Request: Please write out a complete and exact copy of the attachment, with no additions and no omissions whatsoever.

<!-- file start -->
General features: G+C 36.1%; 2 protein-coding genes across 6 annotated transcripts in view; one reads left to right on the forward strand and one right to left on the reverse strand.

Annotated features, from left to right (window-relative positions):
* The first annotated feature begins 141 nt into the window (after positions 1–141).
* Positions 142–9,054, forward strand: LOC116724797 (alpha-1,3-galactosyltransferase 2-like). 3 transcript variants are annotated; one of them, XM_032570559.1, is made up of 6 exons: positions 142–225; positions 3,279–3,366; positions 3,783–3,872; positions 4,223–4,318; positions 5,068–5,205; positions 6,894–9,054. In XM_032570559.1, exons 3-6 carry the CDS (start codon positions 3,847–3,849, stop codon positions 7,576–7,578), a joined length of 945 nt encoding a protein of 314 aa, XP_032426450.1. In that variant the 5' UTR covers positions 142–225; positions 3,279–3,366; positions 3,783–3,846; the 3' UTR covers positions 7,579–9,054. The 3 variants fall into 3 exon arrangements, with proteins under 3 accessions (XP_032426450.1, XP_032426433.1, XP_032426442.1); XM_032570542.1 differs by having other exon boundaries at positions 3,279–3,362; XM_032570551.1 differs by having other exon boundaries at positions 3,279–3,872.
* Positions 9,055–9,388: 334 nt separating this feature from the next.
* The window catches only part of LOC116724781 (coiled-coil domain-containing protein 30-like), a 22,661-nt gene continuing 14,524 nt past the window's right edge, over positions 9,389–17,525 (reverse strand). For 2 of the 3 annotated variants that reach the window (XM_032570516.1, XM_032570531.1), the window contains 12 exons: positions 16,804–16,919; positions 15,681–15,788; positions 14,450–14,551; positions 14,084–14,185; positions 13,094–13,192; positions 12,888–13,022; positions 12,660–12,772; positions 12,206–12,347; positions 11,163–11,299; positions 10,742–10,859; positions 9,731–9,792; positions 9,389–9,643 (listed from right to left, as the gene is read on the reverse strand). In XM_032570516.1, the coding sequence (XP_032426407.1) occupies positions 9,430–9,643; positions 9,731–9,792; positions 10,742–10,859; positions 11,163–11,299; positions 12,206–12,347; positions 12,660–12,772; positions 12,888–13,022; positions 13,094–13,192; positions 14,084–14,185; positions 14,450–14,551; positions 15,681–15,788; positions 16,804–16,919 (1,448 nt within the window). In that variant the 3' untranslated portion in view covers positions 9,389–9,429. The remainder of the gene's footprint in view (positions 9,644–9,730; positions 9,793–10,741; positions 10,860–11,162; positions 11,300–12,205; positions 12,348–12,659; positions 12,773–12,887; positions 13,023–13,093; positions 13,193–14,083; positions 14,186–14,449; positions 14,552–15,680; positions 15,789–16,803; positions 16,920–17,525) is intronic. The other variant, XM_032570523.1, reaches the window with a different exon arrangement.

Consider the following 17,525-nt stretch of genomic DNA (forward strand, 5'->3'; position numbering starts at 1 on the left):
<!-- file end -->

General features: G+C 36.1%; 2 protein-coding genes across 6 annotated transcripts in view; one reads left to right on the forward strand and one right to left on the reverse strand.

Annotated features, from left to right (window-relative positions):
* The first annotated feature begins 141 nt into the window (after positions 1–141).
* Positions 142–9,054, forward strand: LOC116724797 (alpha-1,3-galactosyltransferase 2-like). 3 transcript variants are annotated; one of them, XM_032570559.1, is made up of 6 exons: positions 142–225; positions 3,279–3,366; positions 3,783–3,872; positions 4,223–4,318; positions 5,068–5,205; positions 6,894–9,054. In XM_032570559.1, exons 3-6 carry the CDS (start codon positions 3,847–3,849, stop codon positions 7,576–7,578), a joined length of 945 nt encoding a protein of 314 aa, XP_032426450.1. In that variant the 5' UTR covers positions 142–225; positions 3,279–3,366; positions 3,783–3,846; the 3' UTR covers positions 7,579–9,054. The 3 variants fall into 3 exon arrangements, with proteins under 3 accessions (XP_032426450.1, XP_032426433.1, XP_032426442.1); XM_032570542.1 differs by having other exon boundaries at positions 3,279–3,362; XM_032570551.1 differs by having other exon boundaries at positions 3,279–3,872.
* Positions 9,055–9,388: 334 nt separating this feature from the next.
* The window catches only part of LOC116724781 (coiled-coil domain-containing protein 30-like), a 22,661-nt gene continuing 14,524 nt past the window's right edge, over positions 9,389–17,525 (reverse strand). For 2 of the 3 annotated variants that reach the window (XM_032570516.1, XM_032570531.1), the window contains 12 exons: positions 16,804–16,919; positions 15,681–15,788; positions 14,450–14,551; positions 14,084–14,185; positions 13,094–13,192; positions 12,888–13,022; positions 12,660–12,772; positions 12,206–12,347; positions 11,163–11,299; positions 10,742–10,859; positions 9,731–9,792; positions 9,389–9,643 (listed from right to left, as the gene is read on the reverse strand). In XM_032570516.1, the coding sequence (XP_032426407.1) occupies positions 9,430–9,643; positions 9,731–9,792; positions 10,742–10,859; positions 11,163–11,299; positions 12,206–12,347; positions 12,660–12,772; positions 12,888–13,022; positions 13,094–13,192; positions 14,084–14,185; positions 14,450–14,551; positions 15,681–15,788; positions 16,804–16,919 (1,448 nt within the window). In that variant the 3' untranslated portion in view covers positions 9,389–9,429. The remainder of the gene's footprint in view (positions 9,644–9,730; positions 9,793–10,741; positions 10,860–11,162; positions 11,300–12,205; positions 12,348–12,659; positions 12,773–12,887; positions 13,023–13,093; positions 13,193–14,083; positions 14,186–14,449; positions 14,552–15,680; positions 15,789–16,803; positions 16,920–17,525) is intronic. The other variant, XM_032570523.1, reaches the window with a different exon arrangement.

Consider the following 17,525-nt stretch of genomic DNA (forward strand, 5'->3'; position numbering starts at 1 on the left):